Here's how much sex the happiest couples are having according to science

Here's how much sex the happiest couples are having according to science

When you're in your mid-late teens, it is easy to believe that sex is the key to happiness. Due to the raging hormones in your body, you are constantly randy and looking to hump anything that moves. However, as you grow up and begin to slow down, so does your sex drive. Despite this, sex is still a vital cog in a smooth relationship and is vital when it comes to maintaining a balanced, pleasant and happy relationship.

But, while you may think that the happiest couples are those who are getting freaky on the regular, you would be mistaken... kind of. It turns out then when it comes to sex, less is actually more - and we have the science to prove it.

Sex Credit: Getty

According to a recent survey that was published in the scientific journal Social Psychology and Personality Science, the happiest couples don't get jiggy with it every single day, they actually go at it like a pair of rabbits around once a week. Also, according to the same survey, those who were having sex less than once a week were left less fulfilled.

However, in a separate study conducted by the Kinsey Institute revealed that the average amount of sex that couples have is purely based on age. According to the research, couples between the ages of 18 - 29 have sex 112 times a year, averaging out at twice a week.

But, once you hit the age of 30, that number falls to 86 times a year. Then, when you hit the dreading 40, it falls even further, to 69 (lol) times a year. Of course, this is all completely understandable as the older you get, the more responsibilities you have. On top of this, as your body gets older, it begins to decline - with the likes of arthritis and fatigue likely to take their toll on the amount of sex you have.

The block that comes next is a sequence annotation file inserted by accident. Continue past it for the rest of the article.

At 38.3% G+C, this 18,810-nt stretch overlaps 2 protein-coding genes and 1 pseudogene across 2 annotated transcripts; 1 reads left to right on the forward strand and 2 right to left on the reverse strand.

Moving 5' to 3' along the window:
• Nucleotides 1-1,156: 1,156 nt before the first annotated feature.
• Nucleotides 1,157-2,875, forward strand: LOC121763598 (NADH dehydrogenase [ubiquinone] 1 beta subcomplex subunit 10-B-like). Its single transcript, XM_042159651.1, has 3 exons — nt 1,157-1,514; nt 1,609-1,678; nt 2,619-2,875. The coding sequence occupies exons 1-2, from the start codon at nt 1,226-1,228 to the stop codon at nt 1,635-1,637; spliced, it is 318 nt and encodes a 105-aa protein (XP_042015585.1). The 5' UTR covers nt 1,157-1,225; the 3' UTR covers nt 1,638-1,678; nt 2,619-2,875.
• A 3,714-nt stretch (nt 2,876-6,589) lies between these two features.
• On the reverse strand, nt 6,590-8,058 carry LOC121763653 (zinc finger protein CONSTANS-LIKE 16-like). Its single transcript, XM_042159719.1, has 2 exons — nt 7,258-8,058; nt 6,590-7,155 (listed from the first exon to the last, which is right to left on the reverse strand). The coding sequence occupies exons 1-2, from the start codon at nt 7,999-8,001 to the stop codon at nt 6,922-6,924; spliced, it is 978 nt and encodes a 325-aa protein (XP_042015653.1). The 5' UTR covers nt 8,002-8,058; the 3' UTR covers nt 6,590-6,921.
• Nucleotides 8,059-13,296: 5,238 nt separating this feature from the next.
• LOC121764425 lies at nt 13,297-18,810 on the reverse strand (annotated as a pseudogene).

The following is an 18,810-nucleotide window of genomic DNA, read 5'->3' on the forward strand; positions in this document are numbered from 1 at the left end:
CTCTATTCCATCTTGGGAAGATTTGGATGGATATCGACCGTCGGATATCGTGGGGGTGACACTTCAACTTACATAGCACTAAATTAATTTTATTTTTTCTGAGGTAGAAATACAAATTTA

sex couple love Credit: Getty

“Some people want to have sex every day, and they are. Other people have other priorities, so sex isn’t on the top of their list, so they are having it less,” marriage therapist and professor at the University of Southern California, Mary Andres, told USA Today.

According to Dr. Sanam Hafeez, the main reason couples struggle in the love-making department is because of things like stress, medical issues, smartphones and declining connections. But, Hafeez does say that doesn't mean your sex life is over, just that you need to put a bit more effort in.

Credit: Pexels

“Check in throughout the day. A kissy face emoji or a quick message sending love keeps the connection going,” Hafeez explained to NBC News. “Also, something as simple as walking together after dinner without phones, or dancing, can get good brain chemicals flowing".

Of course, it should be noted that there is no such thing as the perfect amount of sex. All relationships are based on communication, so it's all about finding a happy medium between too much and too little. In other words, don't worry about comparing your sex life to other people's, it's pointless.